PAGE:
CAPE CANAVERAL, Fla. (AP) - With security tighter than usual, space shuttle Columbia streaked toward a Florida touchdown Saturday to end a successful 16-day scientific research mission that included the first Israeli astronaut.
The early morning fog burned off as the sun rose, and Mission Control gave the seven astronauts the go-ahead to come home on time. "I guess you've been wondering, but you are 'go' for the deorbit burn," Mission Control radioed at practically the last minute.
Ilan Ramon, a colonel in Israel's air force and former fighter pilot, became the first man from his country to fly in space, and his presence resulted in an increase in security, not only for Columbia's Jan. 16 launch, but also for its landing. Space agency officials feared his presence might make the shuttle more of a terrorist target.
"We've taken all reasonable measures, and all of our landings so far since 9-11 have gone perfectly," said Lt. Col. Michael Rein, an Air Force spokesman.
Columbia's crew - Ramon and six Americans - completed all of their 80-plus experiments in orbit. They studied ant, bee and spider behavior in weightlessness as well as changes in flames and flower scents, and took measurements of atmospheric dust with a pair of Israeli cameras.
The 13 lab rats on board - part of a brain and heart study - had to face the guillotine following the flight so researchers could see up-close the effects of so much time in weightlessness. The insects and other animals had a brighter, longer future: the student experimenters were going to get them back and many of the youngsters planned to keep them, almost like pets.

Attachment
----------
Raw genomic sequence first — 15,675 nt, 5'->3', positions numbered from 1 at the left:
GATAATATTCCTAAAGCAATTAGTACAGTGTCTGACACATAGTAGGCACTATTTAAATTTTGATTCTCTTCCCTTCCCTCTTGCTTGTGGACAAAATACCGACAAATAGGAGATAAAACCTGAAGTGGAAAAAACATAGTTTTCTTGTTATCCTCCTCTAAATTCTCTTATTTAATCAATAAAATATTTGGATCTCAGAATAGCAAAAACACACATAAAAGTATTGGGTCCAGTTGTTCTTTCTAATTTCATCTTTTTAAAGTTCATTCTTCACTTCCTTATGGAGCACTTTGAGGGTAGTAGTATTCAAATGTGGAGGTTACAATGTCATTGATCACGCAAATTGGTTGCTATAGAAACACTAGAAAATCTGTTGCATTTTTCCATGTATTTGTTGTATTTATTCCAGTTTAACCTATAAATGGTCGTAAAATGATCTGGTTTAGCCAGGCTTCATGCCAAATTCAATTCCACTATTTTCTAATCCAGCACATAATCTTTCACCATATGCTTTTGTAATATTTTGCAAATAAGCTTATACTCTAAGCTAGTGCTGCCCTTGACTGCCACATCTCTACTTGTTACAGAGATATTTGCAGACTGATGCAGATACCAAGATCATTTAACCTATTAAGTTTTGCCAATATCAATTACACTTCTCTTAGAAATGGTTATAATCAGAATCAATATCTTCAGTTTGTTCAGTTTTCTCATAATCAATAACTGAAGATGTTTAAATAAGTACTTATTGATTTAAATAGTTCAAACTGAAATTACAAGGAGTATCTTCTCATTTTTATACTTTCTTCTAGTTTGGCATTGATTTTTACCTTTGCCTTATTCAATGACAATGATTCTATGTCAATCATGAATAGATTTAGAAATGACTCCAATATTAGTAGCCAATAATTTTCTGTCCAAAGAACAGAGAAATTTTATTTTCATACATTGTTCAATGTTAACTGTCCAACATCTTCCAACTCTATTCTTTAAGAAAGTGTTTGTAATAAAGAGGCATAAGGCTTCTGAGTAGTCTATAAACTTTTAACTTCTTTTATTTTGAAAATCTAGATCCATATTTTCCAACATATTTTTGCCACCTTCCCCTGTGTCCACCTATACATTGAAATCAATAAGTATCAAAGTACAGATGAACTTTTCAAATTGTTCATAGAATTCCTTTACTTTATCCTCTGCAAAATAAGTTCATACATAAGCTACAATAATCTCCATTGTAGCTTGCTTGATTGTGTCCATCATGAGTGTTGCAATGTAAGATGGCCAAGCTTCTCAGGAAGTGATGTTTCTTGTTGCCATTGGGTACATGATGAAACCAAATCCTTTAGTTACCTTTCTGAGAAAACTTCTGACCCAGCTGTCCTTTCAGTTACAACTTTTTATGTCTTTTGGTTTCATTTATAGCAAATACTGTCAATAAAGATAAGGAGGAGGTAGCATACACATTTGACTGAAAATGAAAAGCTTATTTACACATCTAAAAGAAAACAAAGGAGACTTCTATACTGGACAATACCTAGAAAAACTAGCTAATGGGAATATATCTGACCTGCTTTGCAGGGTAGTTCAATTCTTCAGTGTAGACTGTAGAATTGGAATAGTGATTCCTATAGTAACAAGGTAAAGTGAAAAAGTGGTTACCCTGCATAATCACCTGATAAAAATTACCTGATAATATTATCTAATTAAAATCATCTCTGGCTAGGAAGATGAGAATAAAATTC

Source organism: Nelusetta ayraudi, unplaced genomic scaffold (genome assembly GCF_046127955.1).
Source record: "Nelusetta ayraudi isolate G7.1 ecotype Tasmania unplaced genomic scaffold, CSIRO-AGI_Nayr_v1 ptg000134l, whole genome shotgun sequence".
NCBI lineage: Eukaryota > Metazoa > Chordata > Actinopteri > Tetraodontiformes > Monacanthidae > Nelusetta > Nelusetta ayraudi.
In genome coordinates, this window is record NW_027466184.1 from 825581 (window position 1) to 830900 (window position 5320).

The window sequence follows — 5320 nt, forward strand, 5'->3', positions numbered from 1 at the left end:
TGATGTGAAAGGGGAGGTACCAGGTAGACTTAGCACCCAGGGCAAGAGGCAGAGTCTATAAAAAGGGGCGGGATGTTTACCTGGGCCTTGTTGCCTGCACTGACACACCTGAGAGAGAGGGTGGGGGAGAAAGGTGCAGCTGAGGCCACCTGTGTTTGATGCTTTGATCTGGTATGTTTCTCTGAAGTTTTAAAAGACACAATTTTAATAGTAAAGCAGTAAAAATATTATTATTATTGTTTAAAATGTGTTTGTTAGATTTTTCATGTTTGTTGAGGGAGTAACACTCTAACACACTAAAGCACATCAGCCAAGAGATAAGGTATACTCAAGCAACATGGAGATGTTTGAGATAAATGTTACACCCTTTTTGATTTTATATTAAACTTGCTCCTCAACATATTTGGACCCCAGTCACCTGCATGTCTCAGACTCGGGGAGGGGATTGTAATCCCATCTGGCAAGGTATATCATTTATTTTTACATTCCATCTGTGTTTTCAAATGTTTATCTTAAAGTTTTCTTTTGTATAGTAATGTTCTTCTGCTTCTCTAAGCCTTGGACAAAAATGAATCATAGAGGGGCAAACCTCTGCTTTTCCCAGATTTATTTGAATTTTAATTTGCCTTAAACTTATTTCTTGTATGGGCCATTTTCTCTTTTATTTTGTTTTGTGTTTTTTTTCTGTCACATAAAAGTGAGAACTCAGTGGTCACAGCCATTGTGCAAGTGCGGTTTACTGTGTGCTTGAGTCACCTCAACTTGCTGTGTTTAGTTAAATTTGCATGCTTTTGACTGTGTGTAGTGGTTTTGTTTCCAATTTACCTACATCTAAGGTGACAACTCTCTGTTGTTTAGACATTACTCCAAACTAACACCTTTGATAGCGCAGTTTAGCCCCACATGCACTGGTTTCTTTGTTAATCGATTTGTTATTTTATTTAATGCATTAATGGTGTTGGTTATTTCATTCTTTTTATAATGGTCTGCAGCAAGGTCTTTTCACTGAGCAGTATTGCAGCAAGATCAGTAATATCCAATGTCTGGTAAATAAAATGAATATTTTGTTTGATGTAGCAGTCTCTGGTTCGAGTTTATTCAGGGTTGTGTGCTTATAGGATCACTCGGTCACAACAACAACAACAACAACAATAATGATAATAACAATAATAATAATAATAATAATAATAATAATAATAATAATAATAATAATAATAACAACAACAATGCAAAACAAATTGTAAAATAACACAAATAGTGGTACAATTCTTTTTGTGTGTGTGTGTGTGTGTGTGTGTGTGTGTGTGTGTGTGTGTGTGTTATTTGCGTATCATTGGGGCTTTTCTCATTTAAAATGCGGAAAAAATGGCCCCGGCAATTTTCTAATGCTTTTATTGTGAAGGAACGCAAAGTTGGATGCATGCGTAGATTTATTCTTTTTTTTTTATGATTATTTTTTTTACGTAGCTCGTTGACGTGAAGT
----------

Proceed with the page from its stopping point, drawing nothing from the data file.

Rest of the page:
All of the scientific objectives were accomplished during the round-the-clock laboratory mission, and some of the work may be continued aboard the international space station, researchers said. The only problem of note was a pair of malfunctioning dehumidifiers, which temporarily raised temperatures inside the laboratory to the low 80s, 10 degrees higher than desired.
Some of Columbia's crew members didn't want their time in space to end.
"Do we really have to come back?" astronaut David Brown jokingly asked Mission Control before the ride home.
NASA's next shuttle flight, a space station construction mission, is scheduled for March. The next time Columbia flies will be in November, when it carries into orbit educator-astronaut Barbara Morgan, who was the backup for Challenger crew member Christa McAuliffe in 1986.
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